Carell as an action hero? ''It just seems like the next logical step for me,'' the Office star deadpans. Not exactly. In fact, the comedic actor sort of stumbled into the part of oblivious superspy Maxwell Smart. In 2004, just after costarring opposite Will Ferrell in Anchorman, Carell was called in for a meeting at Warner Bros. Thinking it was for a cattle-call audition, he showed up with his head shot and résumé. They offered him Get Smart instead. ''It was so ridiculous,'' he says. ''That was the first I had heard about the project at all.''
The movie had been in development for years. Jim Carrey, Martin Lawrence, and Will Ferrell had all been linked to it at one time or another. Director Segal (Anger Management) had even turned it down a couple of times. The trouble, in part, was figuring out how to make the shticky, shoe-phone-using Smart created by Mel Brooks and Buck Henry for TV in 1965 and resurrected in the 1980 film The Nude Bomb relevant to a millennial audience. It was Carell, Segal says, who broke the code: ''Steve had the idea, What if we do a comedic Bourne Identity?''
In this new version, Smart spends his days at the agency CONTROL, writing reports nobody reads. He dreams of being a hotshot field agent, and gets his chance when the evil forces of KAOS attack CONTROL's headquarters. Smart sets off to save the world, with hostile (but sultry!) Agent 99 (Hathaway) by his side. The film's tone is more slapstick than satire, which plays to Carell's strengths. That's good news, because with the actor coming off last year's disappointing Evan Almighty, Hollywood is seeking confirmation that he can open a big film. So is Get Smart smart enough to attract summer crowds? ''To be honest,'' says Hathaway, ''I put my faith in Steve.'' Good thinking, 99.
The Love Guru
A few years ago, a mysterious one-man show began popping up in New York comedy clubs: ''An Evening of Spiritual Enlightenment With His Holiness the Guru Pitka.'' Attendees bracing themselves for some sort of Eastern-inflected self-help seminar saw the light when the Guru turned out to be Myers, field-testing his newest character, a wild and woolly American-born, ashram-trained spiritual leader whose mantra is ''Mariska Hargitay.'' If this sounds like a rather arduous way for a major comedy star to develop material, consider that the last time Myers workshopped a character, he came up with a jaunty little creation called Austin Powers. ''Mike's like a mad scientist in a lab,'' says Guru director Schnabel.
Chronicling Pitka's misadventures as he attempts to overtake Deepak Chopra as the world's reigning relationship expert, Guru has all the trappings of a broad romp in the Powers mold, mercilessly skewering purveyors of pop New Age wisdom. But while a few religious leaders have expressed concern that the film lampoons Hinduism, Myers insists he isn't targeting any particular faith: ''[Pitka's belief system] is nondenominational and completely fictional,'' he says.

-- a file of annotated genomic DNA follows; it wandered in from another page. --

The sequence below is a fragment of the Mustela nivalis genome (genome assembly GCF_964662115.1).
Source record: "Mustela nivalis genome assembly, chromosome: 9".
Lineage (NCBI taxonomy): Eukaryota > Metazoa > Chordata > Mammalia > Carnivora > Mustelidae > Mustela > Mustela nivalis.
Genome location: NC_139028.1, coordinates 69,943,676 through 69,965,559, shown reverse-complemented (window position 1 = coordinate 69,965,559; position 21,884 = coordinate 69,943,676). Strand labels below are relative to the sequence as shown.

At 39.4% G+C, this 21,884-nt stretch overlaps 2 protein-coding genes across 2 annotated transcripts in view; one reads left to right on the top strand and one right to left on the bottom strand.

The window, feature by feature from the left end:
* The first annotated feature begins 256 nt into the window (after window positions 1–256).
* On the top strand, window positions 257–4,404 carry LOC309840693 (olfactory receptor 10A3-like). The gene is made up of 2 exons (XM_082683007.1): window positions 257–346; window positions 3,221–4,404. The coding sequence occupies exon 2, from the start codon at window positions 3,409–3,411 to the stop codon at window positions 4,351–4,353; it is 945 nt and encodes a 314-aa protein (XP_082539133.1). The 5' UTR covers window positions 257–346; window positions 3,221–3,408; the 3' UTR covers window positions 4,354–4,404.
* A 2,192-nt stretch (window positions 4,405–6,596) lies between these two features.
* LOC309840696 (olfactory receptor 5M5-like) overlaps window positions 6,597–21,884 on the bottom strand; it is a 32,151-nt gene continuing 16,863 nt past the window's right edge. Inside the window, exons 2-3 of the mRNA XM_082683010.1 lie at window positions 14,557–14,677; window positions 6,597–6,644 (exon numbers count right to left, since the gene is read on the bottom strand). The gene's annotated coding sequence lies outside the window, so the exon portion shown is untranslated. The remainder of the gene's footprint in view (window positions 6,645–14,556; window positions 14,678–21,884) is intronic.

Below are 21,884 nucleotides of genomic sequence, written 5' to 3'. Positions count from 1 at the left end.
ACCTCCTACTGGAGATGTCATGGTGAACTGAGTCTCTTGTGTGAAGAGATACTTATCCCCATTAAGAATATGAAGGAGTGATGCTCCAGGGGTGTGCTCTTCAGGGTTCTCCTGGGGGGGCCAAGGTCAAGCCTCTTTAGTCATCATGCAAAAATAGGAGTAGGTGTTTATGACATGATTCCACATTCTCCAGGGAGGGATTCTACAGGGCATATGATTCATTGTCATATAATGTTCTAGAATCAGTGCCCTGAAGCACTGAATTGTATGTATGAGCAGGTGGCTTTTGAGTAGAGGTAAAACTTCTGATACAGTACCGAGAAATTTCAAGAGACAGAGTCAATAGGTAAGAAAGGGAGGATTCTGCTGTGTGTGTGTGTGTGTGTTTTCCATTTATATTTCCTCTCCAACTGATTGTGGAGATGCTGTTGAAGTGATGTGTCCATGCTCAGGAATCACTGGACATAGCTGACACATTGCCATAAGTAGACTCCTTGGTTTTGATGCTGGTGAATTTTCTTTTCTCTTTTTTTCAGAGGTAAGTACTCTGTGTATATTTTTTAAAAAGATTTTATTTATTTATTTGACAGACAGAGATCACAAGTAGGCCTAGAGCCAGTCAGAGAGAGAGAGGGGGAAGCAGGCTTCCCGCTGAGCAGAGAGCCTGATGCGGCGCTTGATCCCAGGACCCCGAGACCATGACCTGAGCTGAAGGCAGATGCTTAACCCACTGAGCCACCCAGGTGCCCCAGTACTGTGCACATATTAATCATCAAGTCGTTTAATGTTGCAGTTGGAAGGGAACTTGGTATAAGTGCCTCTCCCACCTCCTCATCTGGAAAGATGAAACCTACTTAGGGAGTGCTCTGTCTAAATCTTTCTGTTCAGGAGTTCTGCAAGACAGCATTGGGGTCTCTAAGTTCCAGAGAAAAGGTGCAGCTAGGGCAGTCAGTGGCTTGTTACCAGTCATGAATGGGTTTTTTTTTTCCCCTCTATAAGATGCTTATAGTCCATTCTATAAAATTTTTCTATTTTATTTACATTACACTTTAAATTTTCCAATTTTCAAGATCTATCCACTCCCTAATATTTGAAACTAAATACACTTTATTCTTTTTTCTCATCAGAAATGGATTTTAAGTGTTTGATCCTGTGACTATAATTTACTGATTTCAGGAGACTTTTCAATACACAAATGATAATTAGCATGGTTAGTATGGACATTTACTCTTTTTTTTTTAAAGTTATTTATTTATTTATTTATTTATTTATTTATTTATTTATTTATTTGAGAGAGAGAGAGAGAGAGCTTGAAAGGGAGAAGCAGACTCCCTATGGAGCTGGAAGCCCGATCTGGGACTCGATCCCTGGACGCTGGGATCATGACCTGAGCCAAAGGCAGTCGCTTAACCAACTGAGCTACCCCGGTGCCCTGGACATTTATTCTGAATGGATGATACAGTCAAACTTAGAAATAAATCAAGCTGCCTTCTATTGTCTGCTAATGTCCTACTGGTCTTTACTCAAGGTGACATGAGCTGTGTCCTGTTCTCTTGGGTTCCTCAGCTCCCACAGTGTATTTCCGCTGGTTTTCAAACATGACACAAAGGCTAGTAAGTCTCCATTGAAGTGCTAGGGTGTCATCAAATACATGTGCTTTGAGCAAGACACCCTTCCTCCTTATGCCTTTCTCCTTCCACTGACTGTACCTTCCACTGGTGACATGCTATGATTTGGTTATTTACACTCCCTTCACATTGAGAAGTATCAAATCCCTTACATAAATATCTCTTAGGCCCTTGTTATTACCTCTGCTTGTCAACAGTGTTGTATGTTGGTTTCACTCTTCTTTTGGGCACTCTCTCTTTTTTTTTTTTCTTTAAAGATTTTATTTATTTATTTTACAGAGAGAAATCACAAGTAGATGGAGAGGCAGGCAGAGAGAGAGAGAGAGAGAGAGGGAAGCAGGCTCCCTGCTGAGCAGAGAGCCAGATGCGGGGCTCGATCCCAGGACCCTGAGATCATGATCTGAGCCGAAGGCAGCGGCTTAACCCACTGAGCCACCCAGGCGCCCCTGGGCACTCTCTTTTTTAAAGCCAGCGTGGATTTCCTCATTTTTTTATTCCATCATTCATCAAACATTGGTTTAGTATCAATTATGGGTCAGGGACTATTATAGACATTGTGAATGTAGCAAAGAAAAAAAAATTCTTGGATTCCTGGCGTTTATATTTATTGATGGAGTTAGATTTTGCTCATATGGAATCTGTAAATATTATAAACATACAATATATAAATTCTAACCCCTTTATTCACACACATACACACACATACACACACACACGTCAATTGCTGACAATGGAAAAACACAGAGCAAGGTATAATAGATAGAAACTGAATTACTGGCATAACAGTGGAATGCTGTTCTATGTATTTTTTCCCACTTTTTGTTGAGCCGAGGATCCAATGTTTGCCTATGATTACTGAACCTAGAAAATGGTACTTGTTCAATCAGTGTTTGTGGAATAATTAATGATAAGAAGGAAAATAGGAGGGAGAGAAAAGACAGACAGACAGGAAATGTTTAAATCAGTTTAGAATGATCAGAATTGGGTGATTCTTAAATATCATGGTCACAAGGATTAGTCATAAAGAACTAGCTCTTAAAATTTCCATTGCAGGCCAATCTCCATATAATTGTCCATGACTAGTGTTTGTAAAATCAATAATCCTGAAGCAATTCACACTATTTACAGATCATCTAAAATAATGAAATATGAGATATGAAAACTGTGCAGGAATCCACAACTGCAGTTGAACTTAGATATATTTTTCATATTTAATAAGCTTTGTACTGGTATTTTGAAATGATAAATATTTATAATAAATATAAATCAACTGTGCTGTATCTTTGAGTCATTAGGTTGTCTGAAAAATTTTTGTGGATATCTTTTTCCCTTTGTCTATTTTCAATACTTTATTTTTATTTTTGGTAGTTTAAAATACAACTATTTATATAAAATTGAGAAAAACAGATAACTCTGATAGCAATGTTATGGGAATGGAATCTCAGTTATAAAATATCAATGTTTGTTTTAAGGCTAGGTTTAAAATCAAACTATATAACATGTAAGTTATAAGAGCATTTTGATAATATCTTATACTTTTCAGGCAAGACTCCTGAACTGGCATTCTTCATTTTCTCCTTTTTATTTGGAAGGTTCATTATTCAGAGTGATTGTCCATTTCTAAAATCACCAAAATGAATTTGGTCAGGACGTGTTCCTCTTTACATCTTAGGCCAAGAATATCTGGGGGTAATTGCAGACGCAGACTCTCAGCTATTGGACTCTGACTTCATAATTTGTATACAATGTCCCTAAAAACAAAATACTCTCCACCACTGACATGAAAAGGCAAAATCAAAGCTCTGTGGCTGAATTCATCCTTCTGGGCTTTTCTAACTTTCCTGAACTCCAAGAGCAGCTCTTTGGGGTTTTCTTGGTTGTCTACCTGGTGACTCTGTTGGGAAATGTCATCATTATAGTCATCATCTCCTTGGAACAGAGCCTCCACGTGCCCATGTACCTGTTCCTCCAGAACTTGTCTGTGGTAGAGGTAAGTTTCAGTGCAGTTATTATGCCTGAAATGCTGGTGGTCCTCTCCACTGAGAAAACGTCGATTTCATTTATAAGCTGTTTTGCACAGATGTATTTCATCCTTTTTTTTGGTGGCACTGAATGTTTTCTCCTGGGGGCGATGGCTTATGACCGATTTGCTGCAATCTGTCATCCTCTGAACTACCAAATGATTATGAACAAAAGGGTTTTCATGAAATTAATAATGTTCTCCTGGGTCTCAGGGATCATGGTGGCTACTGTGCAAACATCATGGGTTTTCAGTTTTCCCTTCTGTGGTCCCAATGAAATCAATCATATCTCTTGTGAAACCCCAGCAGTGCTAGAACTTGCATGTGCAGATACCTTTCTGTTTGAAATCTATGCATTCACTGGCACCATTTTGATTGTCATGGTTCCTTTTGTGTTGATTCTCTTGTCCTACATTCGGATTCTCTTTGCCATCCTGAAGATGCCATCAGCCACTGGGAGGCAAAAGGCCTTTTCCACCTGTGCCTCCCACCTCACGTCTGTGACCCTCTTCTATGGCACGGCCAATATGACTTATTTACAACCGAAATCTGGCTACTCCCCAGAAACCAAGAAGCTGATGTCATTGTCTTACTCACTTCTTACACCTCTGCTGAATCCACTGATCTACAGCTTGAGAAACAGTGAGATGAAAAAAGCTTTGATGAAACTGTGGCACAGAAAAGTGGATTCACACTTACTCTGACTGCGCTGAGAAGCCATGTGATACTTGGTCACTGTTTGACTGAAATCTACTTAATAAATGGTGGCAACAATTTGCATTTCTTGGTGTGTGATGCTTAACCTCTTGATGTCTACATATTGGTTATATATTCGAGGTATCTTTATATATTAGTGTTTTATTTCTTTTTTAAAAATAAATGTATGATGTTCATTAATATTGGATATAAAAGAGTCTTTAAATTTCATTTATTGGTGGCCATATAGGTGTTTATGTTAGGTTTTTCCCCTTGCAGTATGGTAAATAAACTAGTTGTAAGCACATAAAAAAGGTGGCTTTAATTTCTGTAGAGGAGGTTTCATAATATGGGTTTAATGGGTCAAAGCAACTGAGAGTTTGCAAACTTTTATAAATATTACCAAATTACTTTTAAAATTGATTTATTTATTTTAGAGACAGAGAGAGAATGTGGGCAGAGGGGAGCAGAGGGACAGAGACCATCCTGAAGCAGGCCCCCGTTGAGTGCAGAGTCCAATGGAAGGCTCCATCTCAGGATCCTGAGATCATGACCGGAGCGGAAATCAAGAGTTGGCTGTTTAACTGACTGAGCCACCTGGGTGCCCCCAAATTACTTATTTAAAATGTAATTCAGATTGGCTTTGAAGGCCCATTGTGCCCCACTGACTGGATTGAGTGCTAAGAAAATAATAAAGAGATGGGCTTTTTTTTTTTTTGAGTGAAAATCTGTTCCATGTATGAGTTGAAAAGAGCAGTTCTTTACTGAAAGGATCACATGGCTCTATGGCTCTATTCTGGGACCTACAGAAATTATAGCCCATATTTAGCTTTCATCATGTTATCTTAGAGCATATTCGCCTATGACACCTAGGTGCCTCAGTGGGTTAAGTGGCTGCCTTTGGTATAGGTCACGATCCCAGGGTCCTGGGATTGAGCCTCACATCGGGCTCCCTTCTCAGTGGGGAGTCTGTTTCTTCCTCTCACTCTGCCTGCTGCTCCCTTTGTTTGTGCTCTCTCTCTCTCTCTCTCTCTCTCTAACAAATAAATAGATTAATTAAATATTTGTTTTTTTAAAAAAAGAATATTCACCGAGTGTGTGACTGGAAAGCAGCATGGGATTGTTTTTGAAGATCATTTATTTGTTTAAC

Indeed, for the comedian who hasn't made a non-Shrek film in five long years Guru comes from a place of deep, well, love. For more than a decade, Myers has been on what he terms a ''spiritual quest,'' soaking up the teachings of writers like Chopra, who makes a cameo in the film. In bringing Guru to summer moviegoers, Myers hopes to slip them genuine pearls of wisdom amid the dwarf-tossing and bawdy wordplay. ''I want the film to be a real celebration of life and happiness and silliness,'' he says. ''Part of enlightenment is to lighten up.'' Dr. Evil, meet your newest adversary.
Summer action spectacles are clearly in the throes of a self-improvement kick: Tough-as-Kevlar superstuds muttering monosyllabic one-liners have been traded in for vulnerable Everymen, while paper-thin plots have been swapped for epic sagas. So Bekmambetov was determined to plumb new depths in this adaptation of Mark Millar's graphic novel about an average Joe (McAvoy) inducted into an elite clan of gifted assassins by a badass babe (Jolie), who trains him to avenge his father's murder. ''It's like Dostoyevsky mixed with The Matrix,'' says the director, who has established himself as the Russian Spielberg with his Night Watch series, the highest-grossing franchise ever made in the former Soviet Union.
Ironically, Jolie saw Wanted as an opportunity to lighten up after delving into some dark places, both on screen and off. ''I lost my mom, and I was in a state of wanting to get out of my head and feel wild and strong again,'' says the actress, who played aggrieved widow Mariane Pearl in last year's wrenching A Mighty Heart. ''If I didn't do something like this, I would have just had the covers over my head.'' Instead, she spent her days dangling off of cars hurtling at 100 miles per hour. Jolie commends the studio for giving Bekmambetov free rein to do away with the buffed-and-shined conventions of the Hollywood tentpole. ''[Nobody] tried to make it obvious,'' she says. ''There are really weird things in it that will make it stand out as something a little off, which is nice.''